Photograph by Bruce Dale
The Road Map Project brought together experts in geography, education, and research from across the U.S. to create a set of landmark reports focusing on key issues for educational improvement: instructional materials for students, education of teachers, assessment, research, and public attitudes. These reports will chart a course for the large-scale improvement of K-12 geography education in the U.S.
Funded by a 2-year, $2.2 million grant from the National Science Foundation, this project responds to the growing recognition among business leaders and policy makers that Americans lack the critical geographic understanding and reasoning skills that will be required for careers and civic life in the 21st century.
The partner organizations selected three blue-ribbon committees to create the Road Map reports that will guide K-12 educational reform in both physical and human geography. The committees solicited input from experts and the public, conduct systematic surveys of the relevant research literature, and synthesized the results into the final reports.
The Assessment Committee developed a framework for assessing progress toward geographic literacy from kindergarten through high school.
The Instructional Materials and Professional Development Committee makes recommendations about the design of instructional materials and the education of teachers.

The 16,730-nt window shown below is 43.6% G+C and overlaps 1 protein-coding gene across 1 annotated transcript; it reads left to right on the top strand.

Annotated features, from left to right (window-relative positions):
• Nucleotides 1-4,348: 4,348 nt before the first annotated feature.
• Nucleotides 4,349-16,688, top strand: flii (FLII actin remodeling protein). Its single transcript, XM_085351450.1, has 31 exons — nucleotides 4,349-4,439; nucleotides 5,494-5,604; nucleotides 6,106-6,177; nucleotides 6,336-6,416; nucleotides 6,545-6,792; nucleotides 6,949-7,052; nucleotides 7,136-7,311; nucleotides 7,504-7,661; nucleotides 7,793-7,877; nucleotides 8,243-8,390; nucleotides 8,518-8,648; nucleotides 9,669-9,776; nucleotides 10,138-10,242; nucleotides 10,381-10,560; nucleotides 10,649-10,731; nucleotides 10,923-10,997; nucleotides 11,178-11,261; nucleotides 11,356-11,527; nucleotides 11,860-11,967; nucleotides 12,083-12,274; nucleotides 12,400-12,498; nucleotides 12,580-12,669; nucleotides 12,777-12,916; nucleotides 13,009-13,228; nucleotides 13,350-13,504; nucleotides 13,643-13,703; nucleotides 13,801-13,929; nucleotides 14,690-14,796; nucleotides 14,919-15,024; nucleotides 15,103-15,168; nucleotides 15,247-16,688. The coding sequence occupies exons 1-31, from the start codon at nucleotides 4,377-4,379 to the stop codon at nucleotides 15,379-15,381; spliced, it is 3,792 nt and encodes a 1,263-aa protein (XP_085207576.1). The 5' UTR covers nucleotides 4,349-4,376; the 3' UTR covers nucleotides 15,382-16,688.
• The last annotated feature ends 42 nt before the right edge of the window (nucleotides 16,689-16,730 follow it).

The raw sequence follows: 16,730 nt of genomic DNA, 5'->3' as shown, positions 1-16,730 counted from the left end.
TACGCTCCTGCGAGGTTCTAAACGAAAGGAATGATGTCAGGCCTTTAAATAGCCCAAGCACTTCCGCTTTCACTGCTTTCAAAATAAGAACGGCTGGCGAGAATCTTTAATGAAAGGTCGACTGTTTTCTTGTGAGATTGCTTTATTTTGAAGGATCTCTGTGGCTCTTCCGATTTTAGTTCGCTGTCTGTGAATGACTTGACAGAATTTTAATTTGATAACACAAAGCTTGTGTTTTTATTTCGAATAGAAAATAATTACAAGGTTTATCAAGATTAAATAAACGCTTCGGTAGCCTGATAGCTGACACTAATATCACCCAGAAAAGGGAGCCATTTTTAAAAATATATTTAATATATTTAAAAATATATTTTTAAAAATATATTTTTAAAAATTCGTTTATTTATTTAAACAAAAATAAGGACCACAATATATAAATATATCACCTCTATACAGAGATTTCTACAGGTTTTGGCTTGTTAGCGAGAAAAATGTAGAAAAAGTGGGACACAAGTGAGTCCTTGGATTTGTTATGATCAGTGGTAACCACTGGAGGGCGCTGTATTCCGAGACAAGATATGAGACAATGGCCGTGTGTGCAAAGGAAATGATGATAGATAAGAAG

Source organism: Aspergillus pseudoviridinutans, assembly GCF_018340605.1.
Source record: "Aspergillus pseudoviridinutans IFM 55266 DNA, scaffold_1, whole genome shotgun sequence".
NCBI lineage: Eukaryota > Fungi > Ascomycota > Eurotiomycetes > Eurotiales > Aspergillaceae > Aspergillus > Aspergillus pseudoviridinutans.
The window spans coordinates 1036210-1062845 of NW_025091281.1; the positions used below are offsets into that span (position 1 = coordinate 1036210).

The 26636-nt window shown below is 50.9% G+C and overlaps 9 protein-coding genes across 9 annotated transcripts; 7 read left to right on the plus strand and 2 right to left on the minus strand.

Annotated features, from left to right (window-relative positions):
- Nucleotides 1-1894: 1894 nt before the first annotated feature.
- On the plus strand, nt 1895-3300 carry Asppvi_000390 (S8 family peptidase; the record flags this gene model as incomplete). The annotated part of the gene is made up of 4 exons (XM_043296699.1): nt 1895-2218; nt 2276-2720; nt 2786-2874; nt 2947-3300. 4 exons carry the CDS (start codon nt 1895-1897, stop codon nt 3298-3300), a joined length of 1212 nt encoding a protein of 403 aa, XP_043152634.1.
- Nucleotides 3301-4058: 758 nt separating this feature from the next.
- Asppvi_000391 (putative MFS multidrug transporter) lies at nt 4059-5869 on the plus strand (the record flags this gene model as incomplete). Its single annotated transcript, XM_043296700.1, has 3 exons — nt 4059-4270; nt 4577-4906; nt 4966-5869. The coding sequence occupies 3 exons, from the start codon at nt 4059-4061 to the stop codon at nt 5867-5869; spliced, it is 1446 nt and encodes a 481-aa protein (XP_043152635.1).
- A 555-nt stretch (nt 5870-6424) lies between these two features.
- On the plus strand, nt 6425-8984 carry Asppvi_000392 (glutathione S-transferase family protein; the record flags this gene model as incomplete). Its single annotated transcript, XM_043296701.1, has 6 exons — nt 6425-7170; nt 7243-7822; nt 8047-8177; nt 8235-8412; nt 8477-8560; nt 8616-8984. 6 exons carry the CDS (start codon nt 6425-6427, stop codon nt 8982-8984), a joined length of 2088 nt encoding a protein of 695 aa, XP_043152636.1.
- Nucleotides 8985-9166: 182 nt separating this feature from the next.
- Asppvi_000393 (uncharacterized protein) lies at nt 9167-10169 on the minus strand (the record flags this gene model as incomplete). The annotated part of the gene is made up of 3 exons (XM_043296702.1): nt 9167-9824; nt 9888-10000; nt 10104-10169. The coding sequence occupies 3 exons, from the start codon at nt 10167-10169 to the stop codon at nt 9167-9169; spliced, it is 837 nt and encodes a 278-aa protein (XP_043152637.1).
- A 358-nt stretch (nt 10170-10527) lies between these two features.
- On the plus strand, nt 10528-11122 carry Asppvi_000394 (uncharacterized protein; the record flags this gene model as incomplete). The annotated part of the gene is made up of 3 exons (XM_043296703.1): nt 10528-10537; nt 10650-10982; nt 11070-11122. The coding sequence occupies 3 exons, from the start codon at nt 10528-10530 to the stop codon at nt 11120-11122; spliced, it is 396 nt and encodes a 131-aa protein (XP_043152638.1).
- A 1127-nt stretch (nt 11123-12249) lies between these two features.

The Geography Educational Research Committee developed an agenda for educational research that lays out questions about learning, teaching, and educational change that must be answered to maintain the effectiveness of geography education into the future.
As an integral part of this project, the American Geographical Society conducted a nationwide Geographic Knowledge and Values Survey. Geographers throughout the country solicited respondents to collect baseline data for measuring national progress in geographic literacy over the coming years.
Each report can be downloaded on the right.
If you have questions or comments or would like more information about the Road Map Project, please contact us.
This material is based upon work supported by the National Science Foundation under Grant No. DRL-1049437. Any opinions, findings, and conclusions or recommendations expressed in this material are those of the author(s) and do not necessarily reflect the views of the National Science Foundation.